Medicare PFFS plans cover everything that Medicare Part A and Part B do, including doctors’ visits and preventive care, hospital stays and emergency room visits, short-term rehabilitation stays, medical equipment, ambulance rides, and emergency room visits. As Medicare Advantage plans they may also offer additional benefits such as prescription plan coverage, dental, vision, and hearing care. If a Medicare PFFS plan doesn’t offer prescription plan coverage, unlike HMO and PPO plans, enrollees are permitted to purchase a separate Medicare Part D plan.
Advantages of a Medicare PFFS Plan
Because many Medicare PFFS plans have no formal network, they provide their enrollees with the greatest degree of flexibility in choosing their healthcare providers. As long as a physician or facility is Medicare approved and willing to accept the payment plan offered by the individual Medicare PFFS plan for the service needed, the enrollee is free to use them. Additionally, enrollees who choose Medicare PFFS plans do not need to select a primary care physician or get referrals to see specialists.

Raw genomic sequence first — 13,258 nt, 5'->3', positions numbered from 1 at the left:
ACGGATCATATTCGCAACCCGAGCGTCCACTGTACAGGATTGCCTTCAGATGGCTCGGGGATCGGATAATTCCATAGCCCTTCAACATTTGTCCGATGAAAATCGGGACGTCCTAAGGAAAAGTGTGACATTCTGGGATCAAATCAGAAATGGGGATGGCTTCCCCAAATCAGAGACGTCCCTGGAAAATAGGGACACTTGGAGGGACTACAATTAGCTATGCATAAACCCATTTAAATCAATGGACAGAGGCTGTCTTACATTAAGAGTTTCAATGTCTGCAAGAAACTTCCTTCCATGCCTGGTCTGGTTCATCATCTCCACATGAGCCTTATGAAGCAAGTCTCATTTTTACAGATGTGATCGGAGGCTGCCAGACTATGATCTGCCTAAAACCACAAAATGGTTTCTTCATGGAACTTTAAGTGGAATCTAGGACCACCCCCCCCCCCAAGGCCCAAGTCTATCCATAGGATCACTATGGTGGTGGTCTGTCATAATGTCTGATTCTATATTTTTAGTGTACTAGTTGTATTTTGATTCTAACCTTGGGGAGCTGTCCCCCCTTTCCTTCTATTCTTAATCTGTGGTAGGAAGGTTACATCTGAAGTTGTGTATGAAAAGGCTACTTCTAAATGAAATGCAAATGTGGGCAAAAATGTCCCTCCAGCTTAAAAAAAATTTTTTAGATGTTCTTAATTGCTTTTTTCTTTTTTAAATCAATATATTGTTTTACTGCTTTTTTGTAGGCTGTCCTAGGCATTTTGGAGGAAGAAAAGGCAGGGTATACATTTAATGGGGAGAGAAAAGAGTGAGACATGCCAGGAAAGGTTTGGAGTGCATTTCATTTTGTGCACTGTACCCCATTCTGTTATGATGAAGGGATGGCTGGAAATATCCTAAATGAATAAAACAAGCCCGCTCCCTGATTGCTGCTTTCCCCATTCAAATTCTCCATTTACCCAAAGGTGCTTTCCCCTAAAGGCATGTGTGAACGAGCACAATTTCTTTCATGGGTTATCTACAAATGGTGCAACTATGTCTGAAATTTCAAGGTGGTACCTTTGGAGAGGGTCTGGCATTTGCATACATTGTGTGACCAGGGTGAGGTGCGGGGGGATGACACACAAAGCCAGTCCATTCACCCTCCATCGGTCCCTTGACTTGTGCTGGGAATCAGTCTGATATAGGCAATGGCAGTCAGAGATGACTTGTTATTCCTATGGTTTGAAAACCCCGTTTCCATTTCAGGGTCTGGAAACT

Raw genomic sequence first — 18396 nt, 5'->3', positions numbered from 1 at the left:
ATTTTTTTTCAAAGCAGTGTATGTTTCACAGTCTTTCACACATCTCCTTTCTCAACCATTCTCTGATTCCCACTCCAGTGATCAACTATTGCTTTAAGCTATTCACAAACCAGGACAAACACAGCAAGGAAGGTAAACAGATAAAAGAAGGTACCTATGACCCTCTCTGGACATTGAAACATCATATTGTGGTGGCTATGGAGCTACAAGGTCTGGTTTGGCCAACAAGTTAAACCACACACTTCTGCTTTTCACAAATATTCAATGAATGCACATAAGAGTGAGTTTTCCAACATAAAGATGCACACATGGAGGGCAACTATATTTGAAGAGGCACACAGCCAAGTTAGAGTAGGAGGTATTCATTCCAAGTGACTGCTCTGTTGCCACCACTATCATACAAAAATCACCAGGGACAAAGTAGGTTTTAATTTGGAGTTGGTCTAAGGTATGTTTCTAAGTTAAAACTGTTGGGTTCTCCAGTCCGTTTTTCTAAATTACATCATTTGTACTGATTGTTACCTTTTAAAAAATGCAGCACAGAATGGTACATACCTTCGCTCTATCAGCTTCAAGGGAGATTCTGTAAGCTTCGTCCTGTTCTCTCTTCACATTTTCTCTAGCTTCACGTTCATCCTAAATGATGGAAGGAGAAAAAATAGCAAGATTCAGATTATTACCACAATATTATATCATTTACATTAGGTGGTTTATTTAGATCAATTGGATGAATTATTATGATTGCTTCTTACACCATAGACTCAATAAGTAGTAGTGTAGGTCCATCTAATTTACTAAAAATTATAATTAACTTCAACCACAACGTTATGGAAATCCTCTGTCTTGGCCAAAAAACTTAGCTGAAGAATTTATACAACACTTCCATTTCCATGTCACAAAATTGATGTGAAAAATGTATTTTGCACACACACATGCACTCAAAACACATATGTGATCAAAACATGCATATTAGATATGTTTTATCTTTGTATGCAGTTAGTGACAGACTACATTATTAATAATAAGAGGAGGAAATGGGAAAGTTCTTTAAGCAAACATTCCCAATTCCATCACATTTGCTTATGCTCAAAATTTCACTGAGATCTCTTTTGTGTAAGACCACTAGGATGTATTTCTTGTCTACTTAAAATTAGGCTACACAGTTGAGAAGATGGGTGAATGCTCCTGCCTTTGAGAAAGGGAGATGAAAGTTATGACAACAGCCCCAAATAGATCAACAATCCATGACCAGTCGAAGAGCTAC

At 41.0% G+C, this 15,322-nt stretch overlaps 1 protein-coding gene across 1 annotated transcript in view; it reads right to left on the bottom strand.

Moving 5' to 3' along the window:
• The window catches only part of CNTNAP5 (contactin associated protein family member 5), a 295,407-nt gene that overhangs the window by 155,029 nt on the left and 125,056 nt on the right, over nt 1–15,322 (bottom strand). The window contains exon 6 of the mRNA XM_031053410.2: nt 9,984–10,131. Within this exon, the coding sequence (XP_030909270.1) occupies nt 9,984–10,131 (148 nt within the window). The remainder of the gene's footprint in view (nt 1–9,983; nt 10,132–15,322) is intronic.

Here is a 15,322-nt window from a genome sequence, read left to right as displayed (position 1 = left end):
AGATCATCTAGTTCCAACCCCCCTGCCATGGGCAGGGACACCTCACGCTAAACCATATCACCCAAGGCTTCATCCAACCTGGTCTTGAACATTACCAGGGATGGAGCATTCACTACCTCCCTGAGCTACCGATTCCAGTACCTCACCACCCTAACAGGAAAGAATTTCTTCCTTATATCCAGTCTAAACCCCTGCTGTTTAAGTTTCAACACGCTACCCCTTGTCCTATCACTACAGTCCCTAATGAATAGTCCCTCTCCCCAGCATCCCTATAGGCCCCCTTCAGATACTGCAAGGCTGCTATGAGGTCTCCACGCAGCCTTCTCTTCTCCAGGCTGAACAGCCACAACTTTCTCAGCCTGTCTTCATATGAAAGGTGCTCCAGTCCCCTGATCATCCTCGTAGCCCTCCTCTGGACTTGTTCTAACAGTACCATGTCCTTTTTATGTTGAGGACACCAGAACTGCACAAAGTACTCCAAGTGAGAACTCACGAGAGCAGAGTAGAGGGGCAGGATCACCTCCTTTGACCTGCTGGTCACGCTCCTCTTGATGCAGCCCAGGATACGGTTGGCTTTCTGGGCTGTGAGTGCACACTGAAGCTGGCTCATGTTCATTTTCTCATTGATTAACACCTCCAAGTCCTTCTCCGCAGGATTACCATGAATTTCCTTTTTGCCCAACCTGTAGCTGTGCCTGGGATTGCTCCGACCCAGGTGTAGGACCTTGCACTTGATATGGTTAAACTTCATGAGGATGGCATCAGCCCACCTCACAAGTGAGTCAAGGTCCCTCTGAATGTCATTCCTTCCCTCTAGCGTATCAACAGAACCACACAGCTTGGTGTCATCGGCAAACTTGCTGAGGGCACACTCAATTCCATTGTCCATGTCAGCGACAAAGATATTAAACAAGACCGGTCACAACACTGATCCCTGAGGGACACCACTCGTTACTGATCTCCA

Many Medicare PFFS plans offer prescription drug coverage, but if you choose one that doesn’t offer this option you are free to purchase a separate Medicare Part D plan. As a Medicare Advantage plan, all enrollees in Medicare PFFS plans have a maximum amount that they will pay out-of-pocket. Finally, though providers may choose not to provide services based on your Medicare PFFS plan’s fee structure, they are always required to provide treatment for a medical emergency.
Disadvantages of a Medicare PFFS Plan
Though Medicare PFFS plans offer their enrollees the freedom to choose their own physician and facilities, that flexibility usually comes at a higher monthly premium, and there is no limit to the copayments that a PFFS can charge. Additionally, only providers that have agreed to be part of an individual PFFS plan’s network are certain to accept its payments. This means that enrollees will need to confirm that a provider accepts their plan’s fee structure for each specific service or risk having to pay the provider’s fee themselves.
Medicare PFFS plans may not be available in your area, and physicians and facilities may choose to accept the Medicare PFFS plan’s payment for some services and not for others. Adding to the overall costs of a Medicare PFFS plan, out-of-network doctors that do accept their payment plan are permitted to charge up to 15 percent above the plan’s payment for services.
Who is eligible for a Medicare PFFS Plan?